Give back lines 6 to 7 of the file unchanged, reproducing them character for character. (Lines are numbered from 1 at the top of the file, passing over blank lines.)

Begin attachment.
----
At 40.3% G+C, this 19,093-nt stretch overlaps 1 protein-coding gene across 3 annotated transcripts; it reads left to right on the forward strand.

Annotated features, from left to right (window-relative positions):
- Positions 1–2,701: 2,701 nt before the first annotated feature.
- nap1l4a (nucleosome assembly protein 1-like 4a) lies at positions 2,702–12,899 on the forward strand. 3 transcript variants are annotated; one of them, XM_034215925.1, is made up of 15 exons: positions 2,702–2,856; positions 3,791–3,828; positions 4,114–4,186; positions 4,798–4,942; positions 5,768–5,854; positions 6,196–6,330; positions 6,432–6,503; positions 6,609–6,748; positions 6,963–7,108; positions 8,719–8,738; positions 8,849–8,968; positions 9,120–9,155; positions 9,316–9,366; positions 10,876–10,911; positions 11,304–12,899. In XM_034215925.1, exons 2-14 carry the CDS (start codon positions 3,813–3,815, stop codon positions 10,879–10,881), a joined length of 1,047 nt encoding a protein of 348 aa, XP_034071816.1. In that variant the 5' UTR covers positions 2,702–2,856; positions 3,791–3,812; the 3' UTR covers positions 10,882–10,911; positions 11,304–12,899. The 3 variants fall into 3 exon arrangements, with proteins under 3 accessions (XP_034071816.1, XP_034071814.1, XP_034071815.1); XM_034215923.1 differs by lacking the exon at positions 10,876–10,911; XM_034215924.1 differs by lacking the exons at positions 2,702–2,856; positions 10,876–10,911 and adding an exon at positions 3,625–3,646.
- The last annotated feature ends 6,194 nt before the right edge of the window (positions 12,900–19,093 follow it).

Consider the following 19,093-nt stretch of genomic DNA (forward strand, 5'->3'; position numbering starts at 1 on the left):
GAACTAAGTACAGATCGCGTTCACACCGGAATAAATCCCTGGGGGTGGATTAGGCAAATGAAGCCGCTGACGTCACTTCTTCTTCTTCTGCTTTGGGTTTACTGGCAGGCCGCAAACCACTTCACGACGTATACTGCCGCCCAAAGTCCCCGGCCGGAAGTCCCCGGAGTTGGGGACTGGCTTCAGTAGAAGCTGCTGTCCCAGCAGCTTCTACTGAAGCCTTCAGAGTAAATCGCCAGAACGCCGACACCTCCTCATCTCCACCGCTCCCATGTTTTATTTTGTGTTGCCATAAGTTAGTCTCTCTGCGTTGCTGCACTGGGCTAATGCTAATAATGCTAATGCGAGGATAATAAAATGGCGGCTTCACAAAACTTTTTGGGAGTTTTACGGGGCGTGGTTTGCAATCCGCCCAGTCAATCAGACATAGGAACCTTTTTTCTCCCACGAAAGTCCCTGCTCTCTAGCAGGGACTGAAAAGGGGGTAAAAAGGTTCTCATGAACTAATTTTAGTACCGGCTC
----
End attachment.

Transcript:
Consider the following 19,093-nt stretch of genomic DNA (forward strand, 5'->3'; position numbering starts at 1 on the left):
GAACTAAGTACAGATCGCGTTCACACCGGAATAAATCCCTGGGGGTGGATTAGGCAAATGAAGCCGCTGACGTCACTTCTTCTTCTTCTGCTTTGGGTTTACTGGCAGGCCGCAAACCACTTCACGACGTATACTGCCGCCCAAAGTCCCCGGCCGGAAGTCCCCGGAGTTGGGGACTGGCTTCAGTAGAAGCTGCTGTCCCAGCAGCTTCTACTGAAGCCTTCAGAGTAAATCGCCAGAACGCCGACACCTCCTCATCTCCACCGCTCCCATGTTTTATTTTGTGTTGCCATAAGTTAGTCTCTCTGCGTTGCTGCACTGGGCTAATGCTAATAATGCTAATGCGAGGATAATAAAATGGCGGCTTCACAAAACTTTTTGGGAGTTTTACGGGGCGTGGTTTGCAATCCGCCCAGTCAATCAGACATAGGAACCTTTTTTCTCCCACGAAAGTCCCTGCTCTCTAGCAGGGACTGAAAAGGGGGTAAAAAGGTTCTCATGAACTAATTTTAGTACCGGCTC